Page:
Her name is Géraldine Laurent and she plays the alto sax. Along with her cohorts, bassist Yoni Zelnik and drummer Laurent Bataille, she has recorded a work reminiscent of some two other that come to my mind: “Trio Jeepy” by Brandford Marsalis and “The State of the Tenor” by the great late Joe Henderson. Well, here we don’t have a tenor sax, as much as a player of similar stature, but, at least, her group seems as cohesive. She plays an alto sax. Definitively, not a me too sax player, as her “Time Out Trio”shows from its first notes.
For me, Jazz is essentially a masculine art. I have met very few females who really appreciate this subject. The reason is a great mystery. If anybody has any hunch… Anyway, from time to time, there appears some surprise.
The recording comprises some well known American standards as opposed to some lesser known jazz tunes. There’s, also, one original of hers. The jazz composers range from Wayne Shorter to Ornette Coleman. The first, one of the all time bests, the second another mystery for me, as I could never understand the popularity of many of his no-second-part-sterile-tunes.
How can anyone compares “Rejoicing” to “I Fall in Love too Easily”and put them side-to-side in a single offer? It’s beyond me. Anyway, the musicians should know better and certainly found, in his compositions, secrets I can’t see…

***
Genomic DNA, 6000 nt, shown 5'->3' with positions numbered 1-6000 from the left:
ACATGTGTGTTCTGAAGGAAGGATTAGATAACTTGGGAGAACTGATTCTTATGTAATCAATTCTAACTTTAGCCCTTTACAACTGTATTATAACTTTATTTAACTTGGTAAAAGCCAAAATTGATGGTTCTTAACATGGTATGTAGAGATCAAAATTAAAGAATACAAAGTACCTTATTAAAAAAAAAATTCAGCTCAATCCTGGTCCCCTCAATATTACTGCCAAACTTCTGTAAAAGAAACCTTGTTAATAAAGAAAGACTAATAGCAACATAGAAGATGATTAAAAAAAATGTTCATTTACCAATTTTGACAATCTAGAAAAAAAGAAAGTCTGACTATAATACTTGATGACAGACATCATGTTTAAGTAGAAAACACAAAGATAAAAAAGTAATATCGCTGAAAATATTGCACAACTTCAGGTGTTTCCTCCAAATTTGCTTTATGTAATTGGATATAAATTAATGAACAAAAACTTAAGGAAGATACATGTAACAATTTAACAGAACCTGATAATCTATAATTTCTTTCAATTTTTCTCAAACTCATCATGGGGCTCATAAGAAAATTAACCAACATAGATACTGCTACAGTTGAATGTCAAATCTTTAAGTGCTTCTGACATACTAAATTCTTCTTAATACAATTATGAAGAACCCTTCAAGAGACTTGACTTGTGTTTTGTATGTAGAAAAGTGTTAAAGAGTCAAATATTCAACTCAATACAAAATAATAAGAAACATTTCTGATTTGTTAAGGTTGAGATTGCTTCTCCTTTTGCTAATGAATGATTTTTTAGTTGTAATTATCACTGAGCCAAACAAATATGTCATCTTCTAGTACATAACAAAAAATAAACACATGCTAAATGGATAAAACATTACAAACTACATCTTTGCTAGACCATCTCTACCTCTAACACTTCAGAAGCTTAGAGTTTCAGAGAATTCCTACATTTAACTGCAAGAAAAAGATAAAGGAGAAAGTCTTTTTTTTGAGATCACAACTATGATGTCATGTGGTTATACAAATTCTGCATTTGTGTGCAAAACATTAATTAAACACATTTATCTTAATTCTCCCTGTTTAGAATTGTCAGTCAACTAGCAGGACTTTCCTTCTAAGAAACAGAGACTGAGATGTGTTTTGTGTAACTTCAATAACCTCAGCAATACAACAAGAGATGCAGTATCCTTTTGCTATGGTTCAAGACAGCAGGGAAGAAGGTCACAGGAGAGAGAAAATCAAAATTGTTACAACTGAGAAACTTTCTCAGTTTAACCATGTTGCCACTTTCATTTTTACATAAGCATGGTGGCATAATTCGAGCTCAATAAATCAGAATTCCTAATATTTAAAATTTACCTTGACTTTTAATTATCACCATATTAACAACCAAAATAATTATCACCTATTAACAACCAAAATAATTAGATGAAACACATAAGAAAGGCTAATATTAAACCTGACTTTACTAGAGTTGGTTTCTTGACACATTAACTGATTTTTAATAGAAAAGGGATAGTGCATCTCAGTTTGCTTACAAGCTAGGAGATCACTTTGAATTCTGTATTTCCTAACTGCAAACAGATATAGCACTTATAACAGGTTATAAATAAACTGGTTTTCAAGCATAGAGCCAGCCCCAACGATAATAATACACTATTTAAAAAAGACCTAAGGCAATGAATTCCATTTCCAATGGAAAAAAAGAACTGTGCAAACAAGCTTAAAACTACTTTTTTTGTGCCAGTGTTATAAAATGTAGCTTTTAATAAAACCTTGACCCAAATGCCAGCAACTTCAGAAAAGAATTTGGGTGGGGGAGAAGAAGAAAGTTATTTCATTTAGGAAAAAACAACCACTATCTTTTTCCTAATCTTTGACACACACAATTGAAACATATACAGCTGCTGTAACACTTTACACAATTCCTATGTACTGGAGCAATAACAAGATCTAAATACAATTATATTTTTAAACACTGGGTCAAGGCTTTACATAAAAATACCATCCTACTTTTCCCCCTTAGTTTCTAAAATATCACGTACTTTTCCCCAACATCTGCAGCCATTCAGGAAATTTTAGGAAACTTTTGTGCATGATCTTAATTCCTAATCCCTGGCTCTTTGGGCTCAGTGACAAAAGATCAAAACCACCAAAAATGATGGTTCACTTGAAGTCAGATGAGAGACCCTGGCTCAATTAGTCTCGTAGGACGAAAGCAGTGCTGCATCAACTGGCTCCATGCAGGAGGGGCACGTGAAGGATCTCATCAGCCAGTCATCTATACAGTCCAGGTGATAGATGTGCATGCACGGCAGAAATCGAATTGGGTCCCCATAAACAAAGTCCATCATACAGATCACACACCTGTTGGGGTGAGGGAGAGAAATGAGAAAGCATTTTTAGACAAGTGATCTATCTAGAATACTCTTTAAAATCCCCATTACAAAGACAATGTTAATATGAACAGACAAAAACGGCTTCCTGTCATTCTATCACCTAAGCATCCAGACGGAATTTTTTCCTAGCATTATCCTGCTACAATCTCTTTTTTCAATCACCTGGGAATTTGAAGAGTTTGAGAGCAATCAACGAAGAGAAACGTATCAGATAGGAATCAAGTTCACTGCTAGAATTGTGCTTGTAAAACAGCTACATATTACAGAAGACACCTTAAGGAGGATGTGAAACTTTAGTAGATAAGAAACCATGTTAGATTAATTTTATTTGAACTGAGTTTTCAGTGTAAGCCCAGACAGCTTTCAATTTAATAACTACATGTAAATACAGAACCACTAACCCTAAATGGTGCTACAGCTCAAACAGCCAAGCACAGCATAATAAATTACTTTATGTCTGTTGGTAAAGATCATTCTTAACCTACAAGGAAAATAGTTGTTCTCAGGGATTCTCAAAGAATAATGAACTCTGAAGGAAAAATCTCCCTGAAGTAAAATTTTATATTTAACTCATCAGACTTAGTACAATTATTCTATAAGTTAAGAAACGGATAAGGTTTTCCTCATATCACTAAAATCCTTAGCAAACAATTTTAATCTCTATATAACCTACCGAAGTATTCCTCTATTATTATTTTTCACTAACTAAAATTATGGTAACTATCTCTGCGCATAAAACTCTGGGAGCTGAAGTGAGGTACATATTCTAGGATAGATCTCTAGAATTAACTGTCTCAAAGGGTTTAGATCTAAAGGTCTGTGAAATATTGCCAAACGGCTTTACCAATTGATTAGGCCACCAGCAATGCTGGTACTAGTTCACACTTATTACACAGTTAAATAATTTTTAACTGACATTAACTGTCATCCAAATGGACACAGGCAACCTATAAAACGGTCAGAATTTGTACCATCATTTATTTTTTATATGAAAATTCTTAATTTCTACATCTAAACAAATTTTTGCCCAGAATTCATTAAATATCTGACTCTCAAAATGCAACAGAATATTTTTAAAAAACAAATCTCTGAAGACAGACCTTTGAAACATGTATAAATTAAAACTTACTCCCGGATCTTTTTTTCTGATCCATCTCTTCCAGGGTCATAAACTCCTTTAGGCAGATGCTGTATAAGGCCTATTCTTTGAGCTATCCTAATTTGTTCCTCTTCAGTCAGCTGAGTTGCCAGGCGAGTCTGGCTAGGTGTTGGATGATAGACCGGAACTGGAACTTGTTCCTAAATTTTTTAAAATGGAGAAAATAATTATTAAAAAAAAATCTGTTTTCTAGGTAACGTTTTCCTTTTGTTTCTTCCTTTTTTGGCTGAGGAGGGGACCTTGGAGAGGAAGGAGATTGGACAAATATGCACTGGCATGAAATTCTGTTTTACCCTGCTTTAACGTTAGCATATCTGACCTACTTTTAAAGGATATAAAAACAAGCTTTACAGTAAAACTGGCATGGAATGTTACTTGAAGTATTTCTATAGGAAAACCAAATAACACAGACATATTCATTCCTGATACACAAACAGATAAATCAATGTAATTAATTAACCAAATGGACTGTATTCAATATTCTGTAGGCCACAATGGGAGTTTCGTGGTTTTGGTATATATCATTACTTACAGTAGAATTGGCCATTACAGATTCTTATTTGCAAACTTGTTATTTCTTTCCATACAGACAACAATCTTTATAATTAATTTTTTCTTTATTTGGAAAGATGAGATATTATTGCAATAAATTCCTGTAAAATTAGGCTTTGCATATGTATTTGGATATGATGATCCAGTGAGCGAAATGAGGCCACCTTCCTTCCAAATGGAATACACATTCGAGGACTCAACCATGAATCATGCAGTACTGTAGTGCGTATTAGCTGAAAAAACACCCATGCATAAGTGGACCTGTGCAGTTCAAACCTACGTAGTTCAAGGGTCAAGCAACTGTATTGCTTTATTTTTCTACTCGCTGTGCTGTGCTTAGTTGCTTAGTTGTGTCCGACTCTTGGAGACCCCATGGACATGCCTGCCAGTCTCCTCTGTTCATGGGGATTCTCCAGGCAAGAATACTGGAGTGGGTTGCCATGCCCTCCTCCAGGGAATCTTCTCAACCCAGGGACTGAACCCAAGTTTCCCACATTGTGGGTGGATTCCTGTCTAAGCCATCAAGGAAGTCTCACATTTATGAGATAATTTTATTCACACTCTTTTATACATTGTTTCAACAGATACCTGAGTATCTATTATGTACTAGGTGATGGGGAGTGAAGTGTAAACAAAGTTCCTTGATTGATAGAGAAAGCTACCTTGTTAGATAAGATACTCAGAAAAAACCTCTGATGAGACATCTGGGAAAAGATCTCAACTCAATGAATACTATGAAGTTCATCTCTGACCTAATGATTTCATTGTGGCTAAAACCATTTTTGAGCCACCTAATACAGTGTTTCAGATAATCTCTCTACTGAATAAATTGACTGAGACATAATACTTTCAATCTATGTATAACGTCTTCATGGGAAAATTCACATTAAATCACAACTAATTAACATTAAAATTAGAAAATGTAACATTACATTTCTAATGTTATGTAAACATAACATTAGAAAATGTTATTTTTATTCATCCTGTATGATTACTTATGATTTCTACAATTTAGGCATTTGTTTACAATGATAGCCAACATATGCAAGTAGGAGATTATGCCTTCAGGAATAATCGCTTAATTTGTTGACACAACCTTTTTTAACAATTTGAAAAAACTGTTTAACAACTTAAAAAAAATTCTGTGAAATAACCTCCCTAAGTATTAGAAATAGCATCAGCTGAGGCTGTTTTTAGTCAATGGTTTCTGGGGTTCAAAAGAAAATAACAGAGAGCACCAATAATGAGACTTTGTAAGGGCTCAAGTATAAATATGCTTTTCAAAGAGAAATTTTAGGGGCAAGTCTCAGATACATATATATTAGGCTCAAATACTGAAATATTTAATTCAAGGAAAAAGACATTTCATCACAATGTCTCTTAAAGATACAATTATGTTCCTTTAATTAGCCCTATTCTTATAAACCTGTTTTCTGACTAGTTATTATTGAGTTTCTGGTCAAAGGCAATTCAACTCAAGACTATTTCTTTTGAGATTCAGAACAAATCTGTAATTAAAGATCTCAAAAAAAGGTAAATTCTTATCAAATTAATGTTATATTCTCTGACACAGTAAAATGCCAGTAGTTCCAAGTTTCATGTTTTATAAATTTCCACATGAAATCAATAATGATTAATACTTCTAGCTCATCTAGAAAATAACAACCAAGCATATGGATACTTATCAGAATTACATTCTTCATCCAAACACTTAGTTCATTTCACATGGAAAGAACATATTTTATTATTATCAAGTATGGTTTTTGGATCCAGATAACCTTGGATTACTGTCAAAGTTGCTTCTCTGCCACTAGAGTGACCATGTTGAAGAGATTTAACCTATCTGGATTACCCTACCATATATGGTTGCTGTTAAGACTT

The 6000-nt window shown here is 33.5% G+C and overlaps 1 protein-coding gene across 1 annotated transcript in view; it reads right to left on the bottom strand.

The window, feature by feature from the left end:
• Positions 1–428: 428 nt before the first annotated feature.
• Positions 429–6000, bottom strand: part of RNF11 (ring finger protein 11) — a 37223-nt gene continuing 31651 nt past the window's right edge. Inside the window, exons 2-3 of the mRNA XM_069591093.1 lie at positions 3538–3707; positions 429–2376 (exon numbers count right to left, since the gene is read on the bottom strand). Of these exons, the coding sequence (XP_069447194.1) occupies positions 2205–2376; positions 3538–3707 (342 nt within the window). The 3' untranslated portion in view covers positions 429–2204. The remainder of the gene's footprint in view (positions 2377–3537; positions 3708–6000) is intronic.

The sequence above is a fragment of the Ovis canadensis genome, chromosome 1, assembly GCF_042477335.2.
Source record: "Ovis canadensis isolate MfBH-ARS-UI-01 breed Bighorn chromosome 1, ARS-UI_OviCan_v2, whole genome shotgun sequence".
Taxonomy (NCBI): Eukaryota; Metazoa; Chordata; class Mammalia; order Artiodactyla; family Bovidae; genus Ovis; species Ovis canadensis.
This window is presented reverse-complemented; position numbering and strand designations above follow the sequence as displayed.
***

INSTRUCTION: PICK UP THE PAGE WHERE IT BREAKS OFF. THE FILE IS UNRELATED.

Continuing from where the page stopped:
Nevertheless, jazz is an instant art and, even without the help of an inspired song (in my view, of course), an improviser of Laurent’s caliber can make gold out of junk…
The recording is comprised of ten songs and lasts circa fifty minutes which flow faster than this number suggests: the songs are densely worked and the listener have no time to be impatient: there’s no dispensable improvisations as the players are highly integrated and, so, there are no meaningless waste-of-time solos. The renderings are always compact and full of meaning. And there’s a surprise Mr. Wayne Shorter never told: Lester wasn’t all that much decided to leave the town! Check!...

By Chris May
Formidable, as her compatriots would say. Time Out Trio, the debut album from young French saxophonist Geraldine Laurent, introduces a bare knuckle force of nature, well-versed in the jazz tradition but not afraid to put her own abandoned spin on it. Rough-edged, risk-taking, high octane, totally in the moment, the music bursts out of the speakers like a hurricane.
Laurent's alto playing is rooted in Charlie Parker, his wild, sometimes squawking, clattering attack played with a slightly softer read and with a narrower embouchure, but still well tough. Other voices echo round the edges: alto saxophonists Ornette Coleman, Cannonball Adderley and Joe Harriott. And occasionally, on the infrequent ballad, the divine Paul Desmond. But most of the time, Laurent, who's on-mic for practically the entire 47 minutes of the album, just wails.
Recorded in a Paris studio in December 2006, Time Out Trio has an in-your-face, warts-and-all, lo-fi live sound, brilliantly suited to Laurent's gutsy style. There are nine standards and one original, and it's surely no coincidence that two of the tunes are by bassist and bandleader Charles Mingus, whose turbulent spirit resonates here. The longest track, a seven-plus minute head-charge through Mingus' ferocious “Fables Of Faubus,” is outstanding. Laurent romps through the tune and an extended solo paying full homage to reed player Eric Dolphy's signature, incandescent reading on Charles Mingus Presents Charles Mingus (Candid, 1960), avoiding the tortured outer extremes of Dolphy's vocalizations, yet communicating plenty of her own rebel passion. Mingus, you sense, would have loved it.